Lake Forest’s Pat Sikorovsky Continues to Help Underprivileged Students Achieve Their Musical Dreams
By David A. F. Sweet
Every Christmas for years, Pat Sikorovsky and her husband Gene would invite dozens of friends to their Lake Forest home to sing carols and play instruments. Their five children — all of whom enjoyed music lessons while growing up— always joined in, often traveling from other parts of the country for the festivity.
As the Great Recession hit more than a decade ago, no one expected Sikorovsky — a music aficionado who is a life trustee at Ravinia and former chair of its Women’s Board — to get even more deeply involved in the art, much less launch a non-profit organization dedicated to it. After all, she and Gene were perfectly content in retirement. But an article she came across noting that Waukegan public schools planned to terminate their music program shook her.
“I found this possibility tragic for several reasons,” Sikorovsky recalled recently. “For starters, I felt that although it might be fairly easy to shut down the program, it would be extremely difficult to bring it back to life. And when I considered all of the educational advantages children in our community have, compared to those of children just 10 miles north, I felt I had to do something.”
And do something she did. With legal and financial guidance from Gene (who passed away a few years ago), Sikorovsky founded a non-profit organization called Bravo Waukegan. Working from her desk at home, she dispatched scores of letters asking friends to donate money or instruments, taking the chance the missives would be overlooked amid other charitable requests.
Instead, since then, tens of thousands of students have passed through the Bravo Waukegan program. Money raised has helped purchase equipment for the Waukegan High School marching band and color guard, along with mariachi instruments and costumes for musicians. About $300,000 worth of other instruments, procured from attics and storage areas, have been repaired and sanitized for students to use. Professional development opportunities for teachers and private lessons for students and are covered by Bravo, whose young musicians perform everywhere from the iconic Genessee Theatre in Waukegan to the Church of the Holy Spirit in Lake Forest, which Sikorovsky attends. Bravo has been credited with improving grade point averages and attendance records among its musicians.
Giving these students access to a cornucopia of musical options has been a godsend. Though within a short drive of Lake Forest, Waukegan could be in another country. It has close to 90,000 residents, about one quarter who live below the poverty line. At Waukegan School District 60 — which is chronically deficit-ridden and unable to purchase even one $2,000 cello — the National School Lunch program is served to all 16,000 students.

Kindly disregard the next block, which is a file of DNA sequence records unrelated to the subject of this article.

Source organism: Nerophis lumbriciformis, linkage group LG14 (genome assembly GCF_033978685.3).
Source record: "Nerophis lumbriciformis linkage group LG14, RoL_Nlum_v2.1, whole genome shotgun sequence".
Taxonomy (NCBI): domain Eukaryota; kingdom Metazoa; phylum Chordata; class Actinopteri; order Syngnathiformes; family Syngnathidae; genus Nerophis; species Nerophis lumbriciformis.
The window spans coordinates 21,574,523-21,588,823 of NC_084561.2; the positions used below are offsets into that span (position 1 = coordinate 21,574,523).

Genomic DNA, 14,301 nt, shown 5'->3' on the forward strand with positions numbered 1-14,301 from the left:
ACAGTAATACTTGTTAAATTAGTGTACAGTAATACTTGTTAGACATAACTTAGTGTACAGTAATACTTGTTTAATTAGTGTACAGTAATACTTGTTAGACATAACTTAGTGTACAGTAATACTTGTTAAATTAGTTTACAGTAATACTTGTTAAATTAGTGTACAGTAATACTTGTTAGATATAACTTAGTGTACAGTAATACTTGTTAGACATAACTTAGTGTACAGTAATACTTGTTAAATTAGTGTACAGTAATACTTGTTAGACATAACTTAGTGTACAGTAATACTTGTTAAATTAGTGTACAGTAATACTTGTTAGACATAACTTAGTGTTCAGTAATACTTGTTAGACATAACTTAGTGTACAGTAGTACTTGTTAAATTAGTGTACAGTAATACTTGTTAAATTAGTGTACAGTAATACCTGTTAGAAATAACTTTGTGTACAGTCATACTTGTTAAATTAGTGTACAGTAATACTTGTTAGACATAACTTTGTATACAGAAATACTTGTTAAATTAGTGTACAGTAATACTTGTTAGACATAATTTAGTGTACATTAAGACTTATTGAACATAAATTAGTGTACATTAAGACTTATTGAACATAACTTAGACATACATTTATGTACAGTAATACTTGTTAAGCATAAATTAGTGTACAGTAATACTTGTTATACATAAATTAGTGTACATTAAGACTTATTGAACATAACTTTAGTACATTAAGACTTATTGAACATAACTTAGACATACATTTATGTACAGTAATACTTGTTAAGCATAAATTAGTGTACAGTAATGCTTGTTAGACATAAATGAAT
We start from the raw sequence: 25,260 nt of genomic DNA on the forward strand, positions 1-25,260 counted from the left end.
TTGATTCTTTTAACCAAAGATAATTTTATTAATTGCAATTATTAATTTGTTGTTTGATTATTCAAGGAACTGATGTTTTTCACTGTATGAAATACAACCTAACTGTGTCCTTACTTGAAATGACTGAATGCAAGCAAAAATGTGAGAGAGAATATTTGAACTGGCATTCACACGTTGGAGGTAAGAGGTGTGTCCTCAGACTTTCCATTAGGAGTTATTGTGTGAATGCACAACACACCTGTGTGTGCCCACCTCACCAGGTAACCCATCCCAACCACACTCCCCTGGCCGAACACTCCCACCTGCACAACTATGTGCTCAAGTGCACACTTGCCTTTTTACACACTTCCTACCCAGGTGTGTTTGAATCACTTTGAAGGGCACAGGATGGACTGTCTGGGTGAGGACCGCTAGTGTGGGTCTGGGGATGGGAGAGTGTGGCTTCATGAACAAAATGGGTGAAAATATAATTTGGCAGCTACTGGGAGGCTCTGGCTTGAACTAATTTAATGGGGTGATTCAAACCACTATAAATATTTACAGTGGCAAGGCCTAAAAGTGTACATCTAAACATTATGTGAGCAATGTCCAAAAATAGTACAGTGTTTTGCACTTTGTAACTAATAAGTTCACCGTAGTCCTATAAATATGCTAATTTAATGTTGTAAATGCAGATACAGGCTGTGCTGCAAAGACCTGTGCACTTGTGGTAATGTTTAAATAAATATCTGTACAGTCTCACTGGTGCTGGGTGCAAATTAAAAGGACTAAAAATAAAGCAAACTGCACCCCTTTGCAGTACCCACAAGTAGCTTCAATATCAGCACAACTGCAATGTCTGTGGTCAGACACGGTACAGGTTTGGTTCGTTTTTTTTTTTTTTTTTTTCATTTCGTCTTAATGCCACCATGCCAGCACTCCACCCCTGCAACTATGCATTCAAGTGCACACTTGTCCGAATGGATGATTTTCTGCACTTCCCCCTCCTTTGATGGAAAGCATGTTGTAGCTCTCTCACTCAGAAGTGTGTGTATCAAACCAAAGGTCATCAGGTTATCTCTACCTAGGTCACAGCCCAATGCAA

Amid this troubled situation, last year the pandemic hit. Bravo pivoted quickly. Working with the school administration, Bravo helped provide computers and Internet access to those students previously without, “a very complex but ultimately successful project,” Sikorovsky said. It created an online music library to serve students and teachers while classes were held virtually.
During the summer, the popular Bravo Buddies music camp was conducted via Zoom. Nearly 800 private instrumental lessons were taught. Northbrook Symphony music director Mina Zikri talked about his passion for music and what that meant to him. Students heard about ways to experiment with improvisation from three artists based in California.
“Remote learning has opened up a wide range of teaching talents and opportunities,” Sikorovsky said. “A viola player who had come from an impoverished background told students of his journey towards his goal of becoming an accomplished musician. These kinds of engagements — and the students were totally engaged — most certainly can have a positive and lasting effect.”
Amid all of this, Bravo continues to roll out new initiatives. The Raise the Bar program matches Waukegan elementary string students with young, talented musicians, who have all been part of NPR’s From the Top program. While pursuing professional careers, they have given free lessons to band, orchestra and choir students. The From the Top crew were impressed by the youngsters’ enthusiasm.
“I was struck how eager they were to play for us,” said one teacher, Anagha Kapsi. “They were also eager to share their thoughts and ideas.”
Though she gave up the Bravo presidency in 2017, Sikorovsky is still engaged on the board today. And she is passionate as ever about the good Bravo does. Said she, “Teachers, parents and students can come together to share their love of music and their dreams for the future.”
Unsung Gems columnist David A. F. Sweet can be followed on Twitter @davidafsweet. E-mail him at email@example.com.